|Publication number||US7154471 B2|
|Application number||US 10/512,418|
|Publication date||Dec 26, 2006|
|Filing date||May 13, 2003|
|Priority date||May 14, 2002|
|Also published as||CA2525079A1, CN1285029C, CN1653412A, EP1504331A1, US20050200602, WO2003096174A1|
|Publication number||10512418, 512418, PCT/2003/779, PCT/SE/2003/000779, PCT/SE/2003/00779, PCT/SE/3/000779, PCT/SE/3/00779, PCT/SE2003/000779, PCT/SE2003/00779, PCT/SE2003000779, PCT/SE200300779, PCT/SE3/000779, PCT/SE3/00779, PCT/SE3000779, PCT/SE300779, US 7154471 B2, US 7154471B2, US-B2-7154471, US7154471 B2, US7154471B2|
|Original Assignee||Christer Laurell|
|Export Citation||BiBTeX, EndNote, RefMan|
|Patent Citations (10), Referenced by (2), Classifications (15), Legal Events (3)|
|External Links: USPTO, USPTO Assignment, Espacenet|
The present invention relates to an arrangement for control of the cursor of a display for a computer.
A pointer for moving a cursor on a display for a computer may conventionally consist of a mouse provided with a ball, which is brought to rotate against a plane surface during the movement of the mouse. The relative movement of the mouse in different directions, and the corresponding rotating movements of the ball, cause a corresponding change of the coordinates of the cursor on the screen. A long movement on the screen in a certain direction may be achieved on a small surface by occasionally lifting the mouse during the movement and replacing it in a previous position.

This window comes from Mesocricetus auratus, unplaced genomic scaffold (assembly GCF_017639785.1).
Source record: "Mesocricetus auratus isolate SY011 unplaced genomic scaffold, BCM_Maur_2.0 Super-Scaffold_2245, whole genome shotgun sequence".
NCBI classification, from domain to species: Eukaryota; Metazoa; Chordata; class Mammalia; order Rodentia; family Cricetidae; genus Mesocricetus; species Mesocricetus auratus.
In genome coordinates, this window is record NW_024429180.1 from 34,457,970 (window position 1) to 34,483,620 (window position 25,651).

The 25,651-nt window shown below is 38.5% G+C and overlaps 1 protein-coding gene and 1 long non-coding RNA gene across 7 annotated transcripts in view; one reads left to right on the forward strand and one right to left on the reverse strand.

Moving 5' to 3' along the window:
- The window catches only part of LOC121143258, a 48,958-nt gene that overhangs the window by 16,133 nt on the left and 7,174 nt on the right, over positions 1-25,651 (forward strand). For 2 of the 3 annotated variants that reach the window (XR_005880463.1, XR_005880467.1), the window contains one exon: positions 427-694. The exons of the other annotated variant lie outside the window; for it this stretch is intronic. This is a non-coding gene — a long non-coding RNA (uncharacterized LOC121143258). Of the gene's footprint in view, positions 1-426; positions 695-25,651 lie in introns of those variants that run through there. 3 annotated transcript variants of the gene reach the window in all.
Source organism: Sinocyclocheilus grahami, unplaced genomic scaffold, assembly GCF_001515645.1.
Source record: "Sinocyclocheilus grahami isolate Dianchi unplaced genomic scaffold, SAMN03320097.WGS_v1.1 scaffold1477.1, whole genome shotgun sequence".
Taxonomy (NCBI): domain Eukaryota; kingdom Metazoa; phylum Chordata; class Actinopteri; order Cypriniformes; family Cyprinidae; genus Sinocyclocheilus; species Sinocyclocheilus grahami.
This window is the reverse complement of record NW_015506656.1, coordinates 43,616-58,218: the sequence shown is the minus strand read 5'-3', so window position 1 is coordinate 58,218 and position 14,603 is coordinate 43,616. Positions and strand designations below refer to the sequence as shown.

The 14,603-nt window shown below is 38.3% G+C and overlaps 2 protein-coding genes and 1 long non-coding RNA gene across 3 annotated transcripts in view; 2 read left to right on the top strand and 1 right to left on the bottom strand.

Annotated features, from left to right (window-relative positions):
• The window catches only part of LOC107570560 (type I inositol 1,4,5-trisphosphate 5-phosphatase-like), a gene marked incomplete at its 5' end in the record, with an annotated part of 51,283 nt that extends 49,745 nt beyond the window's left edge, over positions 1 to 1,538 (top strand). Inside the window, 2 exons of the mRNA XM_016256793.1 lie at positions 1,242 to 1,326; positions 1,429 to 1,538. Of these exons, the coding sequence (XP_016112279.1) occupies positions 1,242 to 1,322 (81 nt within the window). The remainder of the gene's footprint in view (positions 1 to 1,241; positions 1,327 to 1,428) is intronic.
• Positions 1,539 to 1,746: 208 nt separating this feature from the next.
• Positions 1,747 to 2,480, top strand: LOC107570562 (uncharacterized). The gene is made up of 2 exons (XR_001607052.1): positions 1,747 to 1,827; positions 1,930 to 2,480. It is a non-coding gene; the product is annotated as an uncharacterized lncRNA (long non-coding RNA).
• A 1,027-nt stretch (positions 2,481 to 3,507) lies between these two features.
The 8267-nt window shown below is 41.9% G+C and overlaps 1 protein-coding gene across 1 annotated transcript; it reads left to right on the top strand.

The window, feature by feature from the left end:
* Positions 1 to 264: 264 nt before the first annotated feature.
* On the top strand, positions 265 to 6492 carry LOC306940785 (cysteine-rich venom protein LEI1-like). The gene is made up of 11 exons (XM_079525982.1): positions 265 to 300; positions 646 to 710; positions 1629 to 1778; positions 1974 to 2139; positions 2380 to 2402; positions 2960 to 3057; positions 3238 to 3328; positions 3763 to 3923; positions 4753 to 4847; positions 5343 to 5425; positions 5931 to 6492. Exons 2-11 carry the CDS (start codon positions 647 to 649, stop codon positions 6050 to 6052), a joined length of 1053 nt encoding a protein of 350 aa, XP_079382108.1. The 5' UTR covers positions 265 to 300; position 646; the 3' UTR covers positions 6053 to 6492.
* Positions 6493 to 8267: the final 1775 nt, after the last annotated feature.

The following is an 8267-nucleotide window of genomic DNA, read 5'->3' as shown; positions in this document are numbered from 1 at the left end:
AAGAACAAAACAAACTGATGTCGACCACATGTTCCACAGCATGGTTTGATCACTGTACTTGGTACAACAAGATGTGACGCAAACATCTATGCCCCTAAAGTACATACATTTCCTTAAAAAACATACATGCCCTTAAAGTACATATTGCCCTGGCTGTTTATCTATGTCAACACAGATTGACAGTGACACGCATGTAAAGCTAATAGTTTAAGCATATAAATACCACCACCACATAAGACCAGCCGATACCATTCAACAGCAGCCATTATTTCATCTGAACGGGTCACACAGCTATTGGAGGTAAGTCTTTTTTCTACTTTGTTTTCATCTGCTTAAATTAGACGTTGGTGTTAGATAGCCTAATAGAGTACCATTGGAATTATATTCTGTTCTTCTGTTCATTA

One alternative to a conventional mouse consists of an arrangement comprising a control ball, which in a fixed position can be rotated around an arbitrary axis. The ball is resting in a special cradle, provided with sensors, which translates the movements of the ball into corresponding, relative changes of the coordinates of the cursor. One advantage with this alternative is that long movements in the same direction is easily achieved by a continuous rotation of the ball around the same axis.
In another case, the pointer may comprise a keypad, by means of which a change in the coordinates of the cursor is achieved by a finger being moved over the keypad in various directions, while the finger is lightly pressed against the keypad. A long movement in the same direction can take place in a similar way as with a mouse, by lifting the finger during the movement and replacing it in a previous position.